Development and effectiveness of a school programme on improving body image among elementary school students in Taiwan
Article first published online: 16 JUN 2011
© 2011 Blackwell Publishing Ltd
Journal of Advanced Nursing
Volume 68, Issue 2, pages 434–443, February 2012
How to Cite
Yeh, M.-C., Liou, Y.-M. and Chien, L.-Y. (2012), Development and effectiveness of a school programme on improving body image among elementary school students in Taiwan. Journal of Advanced Nursing, 68: 434–443. doi: 10.1111/j.1365-2648.2011.05735.x
- Issue published online: 10 JAN 2012
- Article first published online: 16 JUN 2011
- Accepted for publication 2 April 2011
- body image;
- body satisfaction;
- school programme
yeh m.-c., liou y.-m. & chien l.-y. (2012) Development and effectiveness of a school programme on improving body image among elementary school students in Taiwan. Journal of Advanced Nursing 68(2), 434–443.
Aim. The objectives of this study were to develop a programme to improve body image among elementary school students and to evaluate the effectiveness of the programme.
Background. The idea that a slim body is beautiful has become popular in recent decades, and has negatively impacted body image among school children. There is a need for further development of prevention programmes.
Methods. This study applied a quasi-experimental design. The study participants were 314 5th and 6th graders in two elementary schools in Taipei City, with 112 in the intervention group and 202 in the control group. The intervention group received an 8-week educational programme. The study participants filled out structured questionnaires at preintervention, postintervention and 3 months after intervention between October 2007 and April 2008. The indicators of effectiveness included perceptional (estimation of body size), attitudinal (body satisfaction) and behavioural (diet and vomiting to lose weight) aspects of body image.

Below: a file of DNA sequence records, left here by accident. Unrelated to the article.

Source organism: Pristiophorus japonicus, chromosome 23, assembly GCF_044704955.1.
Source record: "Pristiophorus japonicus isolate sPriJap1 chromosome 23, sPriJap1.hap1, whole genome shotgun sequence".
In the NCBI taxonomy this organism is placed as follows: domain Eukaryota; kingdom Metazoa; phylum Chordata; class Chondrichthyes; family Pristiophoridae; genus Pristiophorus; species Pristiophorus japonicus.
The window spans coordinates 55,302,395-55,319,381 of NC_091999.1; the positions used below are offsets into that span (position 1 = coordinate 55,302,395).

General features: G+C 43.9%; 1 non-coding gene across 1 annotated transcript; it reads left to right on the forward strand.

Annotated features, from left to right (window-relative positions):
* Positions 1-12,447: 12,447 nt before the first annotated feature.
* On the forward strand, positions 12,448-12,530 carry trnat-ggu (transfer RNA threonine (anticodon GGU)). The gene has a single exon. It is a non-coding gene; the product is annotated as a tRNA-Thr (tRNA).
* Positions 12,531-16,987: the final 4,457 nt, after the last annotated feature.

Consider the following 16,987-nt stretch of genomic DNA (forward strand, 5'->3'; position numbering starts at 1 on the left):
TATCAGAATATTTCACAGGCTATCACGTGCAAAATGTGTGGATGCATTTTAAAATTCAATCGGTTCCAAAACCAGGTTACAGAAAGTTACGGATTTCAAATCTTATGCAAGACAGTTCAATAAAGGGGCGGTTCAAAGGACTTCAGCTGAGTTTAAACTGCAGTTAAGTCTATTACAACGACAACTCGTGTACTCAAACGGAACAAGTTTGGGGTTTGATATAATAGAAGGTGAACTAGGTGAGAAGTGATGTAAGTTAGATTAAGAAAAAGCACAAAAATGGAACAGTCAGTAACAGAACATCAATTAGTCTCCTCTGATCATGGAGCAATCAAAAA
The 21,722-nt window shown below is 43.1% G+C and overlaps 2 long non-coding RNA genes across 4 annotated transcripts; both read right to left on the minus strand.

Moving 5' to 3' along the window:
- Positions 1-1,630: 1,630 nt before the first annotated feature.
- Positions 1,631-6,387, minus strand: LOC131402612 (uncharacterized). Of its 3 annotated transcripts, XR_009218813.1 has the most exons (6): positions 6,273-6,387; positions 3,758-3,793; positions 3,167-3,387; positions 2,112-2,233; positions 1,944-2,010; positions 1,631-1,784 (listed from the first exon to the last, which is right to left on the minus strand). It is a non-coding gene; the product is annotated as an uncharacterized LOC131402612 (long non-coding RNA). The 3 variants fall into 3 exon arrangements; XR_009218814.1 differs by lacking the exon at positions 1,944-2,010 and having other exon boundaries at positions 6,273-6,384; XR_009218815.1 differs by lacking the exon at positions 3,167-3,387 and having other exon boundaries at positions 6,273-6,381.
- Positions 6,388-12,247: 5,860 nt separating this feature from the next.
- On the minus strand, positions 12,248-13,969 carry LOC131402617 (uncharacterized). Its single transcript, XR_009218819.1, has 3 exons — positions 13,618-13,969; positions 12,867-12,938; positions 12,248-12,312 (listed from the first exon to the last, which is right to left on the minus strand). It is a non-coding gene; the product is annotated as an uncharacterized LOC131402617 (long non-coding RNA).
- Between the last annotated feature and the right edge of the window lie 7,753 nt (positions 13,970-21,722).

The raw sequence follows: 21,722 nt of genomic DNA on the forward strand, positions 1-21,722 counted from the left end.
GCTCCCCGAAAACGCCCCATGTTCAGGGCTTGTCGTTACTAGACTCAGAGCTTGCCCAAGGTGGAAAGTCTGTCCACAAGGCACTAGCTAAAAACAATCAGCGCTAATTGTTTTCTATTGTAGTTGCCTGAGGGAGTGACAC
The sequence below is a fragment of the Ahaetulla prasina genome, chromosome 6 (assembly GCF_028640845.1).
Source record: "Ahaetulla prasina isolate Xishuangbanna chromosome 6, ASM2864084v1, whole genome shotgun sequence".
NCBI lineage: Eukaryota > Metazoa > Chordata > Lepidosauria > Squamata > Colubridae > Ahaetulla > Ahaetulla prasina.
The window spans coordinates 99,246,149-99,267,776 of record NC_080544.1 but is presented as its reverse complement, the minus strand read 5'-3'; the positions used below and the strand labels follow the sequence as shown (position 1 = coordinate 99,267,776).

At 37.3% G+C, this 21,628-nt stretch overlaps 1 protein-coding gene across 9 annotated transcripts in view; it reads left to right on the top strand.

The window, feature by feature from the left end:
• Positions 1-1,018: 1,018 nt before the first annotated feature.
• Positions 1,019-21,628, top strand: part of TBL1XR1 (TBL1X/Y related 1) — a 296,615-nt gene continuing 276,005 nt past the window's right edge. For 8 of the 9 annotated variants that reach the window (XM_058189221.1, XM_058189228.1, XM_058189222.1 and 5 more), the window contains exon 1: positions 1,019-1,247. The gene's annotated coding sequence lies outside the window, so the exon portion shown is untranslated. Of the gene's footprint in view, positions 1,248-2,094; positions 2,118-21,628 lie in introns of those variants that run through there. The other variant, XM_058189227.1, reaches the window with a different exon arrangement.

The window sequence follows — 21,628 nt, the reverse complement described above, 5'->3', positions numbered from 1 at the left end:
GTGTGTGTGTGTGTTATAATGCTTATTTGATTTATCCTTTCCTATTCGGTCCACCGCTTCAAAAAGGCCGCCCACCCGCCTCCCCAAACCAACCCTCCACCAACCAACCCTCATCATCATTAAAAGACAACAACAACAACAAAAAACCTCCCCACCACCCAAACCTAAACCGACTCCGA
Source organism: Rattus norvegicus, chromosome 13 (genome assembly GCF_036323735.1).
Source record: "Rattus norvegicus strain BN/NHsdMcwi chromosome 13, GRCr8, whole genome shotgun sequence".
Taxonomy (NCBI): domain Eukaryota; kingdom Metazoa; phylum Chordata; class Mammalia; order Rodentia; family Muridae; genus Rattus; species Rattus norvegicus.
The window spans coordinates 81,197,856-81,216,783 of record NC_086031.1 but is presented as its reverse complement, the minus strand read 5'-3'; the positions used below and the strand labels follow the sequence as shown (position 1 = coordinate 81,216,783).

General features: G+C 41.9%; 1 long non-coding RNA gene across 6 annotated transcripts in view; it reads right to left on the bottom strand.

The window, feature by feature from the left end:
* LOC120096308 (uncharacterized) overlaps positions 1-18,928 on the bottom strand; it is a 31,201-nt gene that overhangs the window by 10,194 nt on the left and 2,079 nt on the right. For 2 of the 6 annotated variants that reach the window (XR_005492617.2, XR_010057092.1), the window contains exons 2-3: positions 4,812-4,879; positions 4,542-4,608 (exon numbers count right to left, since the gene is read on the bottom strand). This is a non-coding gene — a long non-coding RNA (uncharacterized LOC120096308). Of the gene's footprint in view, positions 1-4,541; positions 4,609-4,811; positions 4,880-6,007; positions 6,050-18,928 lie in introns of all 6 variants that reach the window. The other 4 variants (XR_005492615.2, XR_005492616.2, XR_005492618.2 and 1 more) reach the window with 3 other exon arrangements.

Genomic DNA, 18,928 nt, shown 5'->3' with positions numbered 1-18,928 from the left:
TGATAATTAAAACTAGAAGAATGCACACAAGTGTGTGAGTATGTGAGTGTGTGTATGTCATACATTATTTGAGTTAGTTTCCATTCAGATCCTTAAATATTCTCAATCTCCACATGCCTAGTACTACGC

Findings. Intervention students showed a greater increase in body satisfaction from pretest to posttest relative to controls. At 3 months after intervention, the intervention students still had significantly higher body satisfaction than controls. There were no statistically significant differences in the perceptional and behavioural aspects of body image.
Conclusion. This study demonstrated that a school programme improved body satisfaction among elementary school students. The findings of this study could serve as a basis for further development of body image programmes for children to prevent a drastically deteriorating body image when they enter puberty.